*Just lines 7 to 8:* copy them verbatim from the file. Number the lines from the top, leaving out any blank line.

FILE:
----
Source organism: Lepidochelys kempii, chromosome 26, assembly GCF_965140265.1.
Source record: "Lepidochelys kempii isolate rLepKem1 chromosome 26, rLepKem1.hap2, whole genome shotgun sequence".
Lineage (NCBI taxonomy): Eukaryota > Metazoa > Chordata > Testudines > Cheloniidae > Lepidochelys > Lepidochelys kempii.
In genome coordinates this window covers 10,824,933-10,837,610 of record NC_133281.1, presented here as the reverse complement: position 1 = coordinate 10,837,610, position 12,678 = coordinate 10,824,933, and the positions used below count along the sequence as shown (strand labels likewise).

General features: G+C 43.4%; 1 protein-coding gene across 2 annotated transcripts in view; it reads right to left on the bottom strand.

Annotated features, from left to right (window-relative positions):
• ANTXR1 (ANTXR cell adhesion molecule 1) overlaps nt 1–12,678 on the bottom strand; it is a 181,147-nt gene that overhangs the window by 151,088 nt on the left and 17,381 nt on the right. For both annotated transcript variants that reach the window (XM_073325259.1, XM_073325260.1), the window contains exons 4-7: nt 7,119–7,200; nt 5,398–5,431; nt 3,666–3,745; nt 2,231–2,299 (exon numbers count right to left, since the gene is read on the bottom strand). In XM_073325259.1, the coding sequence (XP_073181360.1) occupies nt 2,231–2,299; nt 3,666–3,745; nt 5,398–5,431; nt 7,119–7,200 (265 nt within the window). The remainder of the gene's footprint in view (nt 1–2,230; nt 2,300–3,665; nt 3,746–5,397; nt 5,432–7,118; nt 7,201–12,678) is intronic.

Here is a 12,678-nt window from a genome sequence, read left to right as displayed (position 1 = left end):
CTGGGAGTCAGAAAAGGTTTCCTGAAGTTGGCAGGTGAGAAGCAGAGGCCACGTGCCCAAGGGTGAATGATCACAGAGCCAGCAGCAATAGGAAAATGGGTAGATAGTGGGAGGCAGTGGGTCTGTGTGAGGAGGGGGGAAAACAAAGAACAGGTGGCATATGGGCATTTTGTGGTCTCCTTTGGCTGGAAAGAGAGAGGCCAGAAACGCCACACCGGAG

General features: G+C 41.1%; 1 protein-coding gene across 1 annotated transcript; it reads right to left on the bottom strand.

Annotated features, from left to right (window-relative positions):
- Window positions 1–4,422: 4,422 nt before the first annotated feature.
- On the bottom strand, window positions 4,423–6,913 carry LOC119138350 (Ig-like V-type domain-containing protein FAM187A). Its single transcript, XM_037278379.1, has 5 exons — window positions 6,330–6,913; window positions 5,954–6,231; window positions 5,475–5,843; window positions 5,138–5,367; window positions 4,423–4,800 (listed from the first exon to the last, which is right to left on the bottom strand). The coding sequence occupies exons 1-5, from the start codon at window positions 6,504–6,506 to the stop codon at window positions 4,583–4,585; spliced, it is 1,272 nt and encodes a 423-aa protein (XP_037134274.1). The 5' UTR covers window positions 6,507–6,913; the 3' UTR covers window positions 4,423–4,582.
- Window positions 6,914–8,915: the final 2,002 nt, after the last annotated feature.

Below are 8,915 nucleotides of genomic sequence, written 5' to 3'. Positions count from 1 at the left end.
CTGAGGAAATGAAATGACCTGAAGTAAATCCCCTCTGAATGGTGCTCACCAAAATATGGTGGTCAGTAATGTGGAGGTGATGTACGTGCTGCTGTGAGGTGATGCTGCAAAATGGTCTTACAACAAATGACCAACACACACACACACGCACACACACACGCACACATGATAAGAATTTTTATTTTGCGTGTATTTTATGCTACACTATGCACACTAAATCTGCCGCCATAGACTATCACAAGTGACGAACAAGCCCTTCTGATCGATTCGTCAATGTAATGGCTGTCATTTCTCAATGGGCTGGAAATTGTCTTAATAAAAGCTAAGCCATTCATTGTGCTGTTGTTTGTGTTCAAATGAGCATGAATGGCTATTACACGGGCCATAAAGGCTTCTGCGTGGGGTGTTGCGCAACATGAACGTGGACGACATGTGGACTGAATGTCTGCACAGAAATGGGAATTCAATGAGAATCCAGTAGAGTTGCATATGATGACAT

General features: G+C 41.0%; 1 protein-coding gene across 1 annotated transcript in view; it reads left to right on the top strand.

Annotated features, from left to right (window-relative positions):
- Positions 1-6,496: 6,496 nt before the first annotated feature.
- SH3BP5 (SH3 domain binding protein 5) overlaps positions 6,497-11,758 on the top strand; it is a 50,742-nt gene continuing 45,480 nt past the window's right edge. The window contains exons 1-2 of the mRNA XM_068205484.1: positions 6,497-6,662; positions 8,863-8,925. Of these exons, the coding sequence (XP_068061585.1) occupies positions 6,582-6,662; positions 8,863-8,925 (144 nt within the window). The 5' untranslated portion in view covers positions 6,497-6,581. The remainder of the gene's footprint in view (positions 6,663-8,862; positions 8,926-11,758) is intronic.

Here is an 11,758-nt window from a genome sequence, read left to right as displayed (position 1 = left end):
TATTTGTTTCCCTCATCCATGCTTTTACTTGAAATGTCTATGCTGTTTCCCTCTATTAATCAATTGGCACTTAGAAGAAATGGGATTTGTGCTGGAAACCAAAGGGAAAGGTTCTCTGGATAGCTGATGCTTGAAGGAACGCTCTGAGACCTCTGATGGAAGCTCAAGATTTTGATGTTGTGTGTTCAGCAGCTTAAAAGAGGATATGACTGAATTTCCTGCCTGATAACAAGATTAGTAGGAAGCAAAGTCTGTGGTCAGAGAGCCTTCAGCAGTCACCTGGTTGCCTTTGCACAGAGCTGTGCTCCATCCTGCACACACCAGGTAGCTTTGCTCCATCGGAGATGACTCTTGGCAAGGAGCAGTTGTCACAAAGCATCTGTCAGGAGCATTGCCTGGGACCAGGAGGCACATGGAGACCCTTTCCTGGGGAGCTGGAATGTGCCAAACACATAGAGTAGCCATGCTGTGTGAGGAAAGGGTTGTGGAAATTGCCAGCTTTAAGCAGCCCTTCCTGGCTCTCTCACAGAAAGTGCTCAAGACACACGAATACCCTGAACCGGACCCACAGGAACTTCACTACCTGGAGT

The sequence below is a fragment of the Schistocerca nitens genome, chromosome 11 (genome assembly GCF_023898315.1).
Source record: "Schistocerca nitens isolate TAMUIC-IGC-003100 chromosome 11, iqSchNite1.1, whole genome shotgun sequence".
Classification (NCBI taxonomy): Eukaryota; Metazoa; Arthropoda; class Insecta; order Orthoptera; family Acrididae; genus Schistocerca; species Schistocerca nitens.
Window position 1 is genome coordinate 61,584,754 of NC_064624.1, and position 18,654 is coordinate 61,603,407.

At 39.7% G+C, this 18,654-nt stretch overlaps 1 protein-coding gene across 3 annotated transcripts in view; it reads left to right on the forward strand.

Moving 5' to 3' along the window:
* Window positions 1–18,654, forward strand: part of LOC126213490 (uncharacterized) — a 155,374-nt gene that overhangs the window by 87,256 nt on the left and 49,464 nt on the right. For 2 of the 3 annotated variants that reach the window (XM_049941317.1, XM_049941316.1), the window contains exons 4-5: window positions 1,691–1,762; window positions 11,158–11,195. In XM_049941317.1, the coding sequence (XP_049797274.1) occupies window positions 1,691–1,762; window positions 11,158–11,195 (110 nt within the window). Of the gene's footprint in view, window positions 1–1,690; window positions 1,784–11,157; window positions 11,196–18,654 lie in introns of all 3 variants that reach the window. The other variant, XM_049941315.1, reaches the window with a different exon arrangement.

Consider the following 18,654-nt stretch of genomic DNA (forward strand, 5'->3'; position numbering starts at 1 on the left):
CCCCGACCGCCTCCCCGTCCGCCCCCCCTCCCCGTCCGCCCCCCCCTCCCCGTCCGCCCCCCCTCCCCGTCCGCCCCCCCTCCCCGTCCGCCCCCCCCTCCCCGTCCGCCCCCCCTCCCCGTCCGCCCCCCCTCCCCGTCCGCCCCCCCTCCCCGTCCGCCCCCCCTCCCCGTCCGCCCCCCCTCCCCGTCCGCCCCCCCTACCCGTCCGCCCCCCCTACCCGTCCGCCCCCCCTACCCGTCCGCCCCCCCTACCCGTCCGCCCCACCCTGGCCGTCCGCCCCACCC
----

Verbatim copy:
• ANTXR1 (ANTXR cell adhesion molecule 1) overlaps nt 1–12,678 on the bottom strand; it is a 181,147-nt gene that overhangs the window by 151,088 nt on the left and 17,381 nt on the right. For both annotated transcript variants that reach the window (XM_073325259.1, XM_073325260.1), the window contains exons 4-7: nt 7,119–7,200; nt 5,398–5,431; nt 3,666–3,745; nt 2,231–2,299 (exon numbers count right to left, since the gene is read on the bottom strand). In XM_073325259.1, the coding sequence (XP_073181360.1) occupies nt 2,231–2,299; nt 3,666–3,745; nt 5,398–5,431; nt 7,119–7,200 (265 nt within the window). The remainder of the gene's footprint in view (nt 1–2,230; nt 2,300–3,665; nt 3,746–5,397; nt 5,432–7,118; nt 7,201–12,678) is intronic.

Here is a 12,678-nt window from a genome sequence, read left to right as displayed (position 1 = left end):